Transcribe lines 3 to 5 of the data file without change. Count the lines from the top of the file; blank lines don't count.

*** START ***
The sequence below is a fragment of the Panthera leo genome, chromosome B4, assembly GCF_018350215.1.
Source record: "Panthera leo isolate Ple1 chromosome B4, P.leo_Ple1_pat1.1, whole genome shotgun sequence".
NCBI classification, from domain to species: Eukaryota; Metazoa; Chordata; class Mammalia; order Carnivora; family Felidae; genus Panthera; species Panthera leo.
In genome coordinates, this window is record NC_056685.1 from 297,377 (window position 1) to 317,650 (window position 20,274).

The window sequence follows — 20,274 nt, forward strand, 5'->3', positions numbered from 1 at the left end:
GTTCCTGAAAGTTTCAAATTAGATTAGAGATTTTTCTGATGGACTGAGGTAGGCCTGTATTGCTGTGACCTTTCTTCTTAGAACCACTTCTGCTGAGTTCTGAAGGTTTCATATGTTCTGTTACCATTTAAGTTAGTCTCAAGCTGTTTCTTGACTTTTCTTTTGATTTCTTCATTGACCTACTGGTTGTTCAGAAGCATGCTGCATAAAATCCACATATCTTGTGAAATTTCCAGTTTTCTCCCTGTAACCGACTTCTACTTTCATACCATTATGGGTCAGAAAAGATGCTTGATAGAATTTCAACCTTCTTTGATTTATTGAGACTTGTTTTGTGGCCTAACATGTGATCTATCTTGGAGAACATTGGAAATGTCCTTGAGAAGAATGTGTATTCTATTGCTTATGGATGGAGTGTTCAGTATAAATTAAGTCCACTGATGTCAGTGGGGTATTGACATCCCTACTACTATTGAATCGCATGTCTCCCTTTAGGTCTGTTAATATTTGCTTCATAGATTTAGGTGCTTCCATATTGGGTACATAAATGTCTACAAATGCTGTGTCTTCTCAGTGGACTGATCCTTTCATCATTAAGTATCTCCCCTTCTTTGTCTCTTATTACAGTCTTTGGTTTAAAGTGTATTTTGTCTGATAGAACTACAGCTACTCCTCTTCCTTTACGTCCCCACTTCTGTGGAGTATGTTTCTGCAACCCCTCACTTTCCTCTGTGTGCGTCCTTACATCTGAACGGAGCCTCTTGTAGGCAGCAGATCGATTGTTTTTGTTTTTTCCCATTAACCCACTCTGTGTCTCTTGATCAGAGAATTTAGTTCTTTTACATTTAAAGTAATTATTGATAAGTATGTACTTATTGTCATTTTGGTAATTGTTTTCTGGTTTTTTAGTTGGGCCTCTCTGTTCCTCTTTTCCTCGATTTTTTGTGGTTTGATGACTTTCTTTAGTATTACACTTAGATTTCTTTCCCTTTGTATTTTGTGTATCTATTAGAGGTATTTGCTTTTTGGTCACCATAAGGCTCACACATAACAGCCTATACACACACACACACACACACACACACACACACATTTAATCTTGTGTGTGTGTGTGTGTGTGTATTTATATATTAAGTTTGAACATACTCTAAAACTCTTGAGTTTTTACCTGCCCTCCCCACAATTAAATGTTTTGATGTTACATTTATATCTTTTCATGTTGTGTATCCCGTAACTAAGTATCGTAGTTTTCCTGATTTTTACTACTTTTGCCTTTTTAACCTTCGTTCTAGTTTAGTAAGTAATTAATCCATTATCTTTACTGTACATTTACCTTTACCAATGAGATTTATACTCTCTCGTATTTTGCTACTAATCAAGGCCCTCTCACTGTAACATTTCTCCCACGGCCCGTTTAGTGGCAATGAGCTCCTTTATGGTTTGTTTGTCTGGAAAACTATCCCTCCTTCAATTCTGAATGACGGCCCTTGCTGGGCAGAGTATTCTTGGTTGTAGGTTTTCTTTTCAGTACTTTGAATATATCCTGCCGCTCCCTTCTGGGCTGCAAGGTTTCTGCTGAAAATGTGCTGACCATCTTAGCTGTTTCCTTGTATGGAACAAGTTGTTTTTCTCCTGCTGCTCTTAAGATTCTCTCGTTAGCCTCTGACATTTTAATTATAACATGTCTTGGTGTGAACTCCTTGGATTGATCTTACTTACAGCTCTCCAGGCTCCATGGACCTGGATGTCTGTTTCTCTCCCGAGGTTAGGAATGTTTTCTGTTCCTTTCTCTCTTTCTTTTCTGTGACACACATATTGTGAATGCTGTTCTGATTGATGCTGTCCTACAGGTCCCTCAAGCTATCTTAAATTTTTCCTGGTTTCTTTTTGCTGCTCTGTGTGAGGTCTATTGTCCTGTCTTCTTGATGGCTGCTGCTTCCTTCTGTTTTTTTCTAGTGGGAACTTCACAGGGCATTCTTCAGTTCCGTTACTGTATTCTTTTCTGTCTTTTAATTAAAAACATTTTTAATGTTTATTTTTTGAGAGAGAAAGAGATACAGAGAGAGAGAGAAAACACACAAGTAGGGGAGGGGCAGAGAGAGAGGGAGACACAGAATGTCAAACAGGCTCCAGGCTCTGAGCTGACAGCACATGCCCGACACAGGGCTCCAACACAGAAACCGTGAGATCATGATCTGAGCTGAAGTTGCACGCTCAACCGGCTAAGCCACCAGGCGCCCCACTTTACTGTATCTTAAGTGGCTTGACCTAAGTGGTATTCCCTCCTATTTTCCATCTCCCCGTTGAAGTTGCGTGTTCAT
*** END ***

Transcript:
NCBI classification, from domain to species: Eukaryota; Metazoa; Chordata; class Mammalia; order Carnivora; family Felidae; genus Panthera; species Panthera leo.
In genome coordinates, this window is record NC_056685.1 from 297,377 (window position 1) to 317,650 (window position 20,274).

The window sequence follows — 20,274 nt, forward strand, 5'->3', positions numbered from 1 at the left end: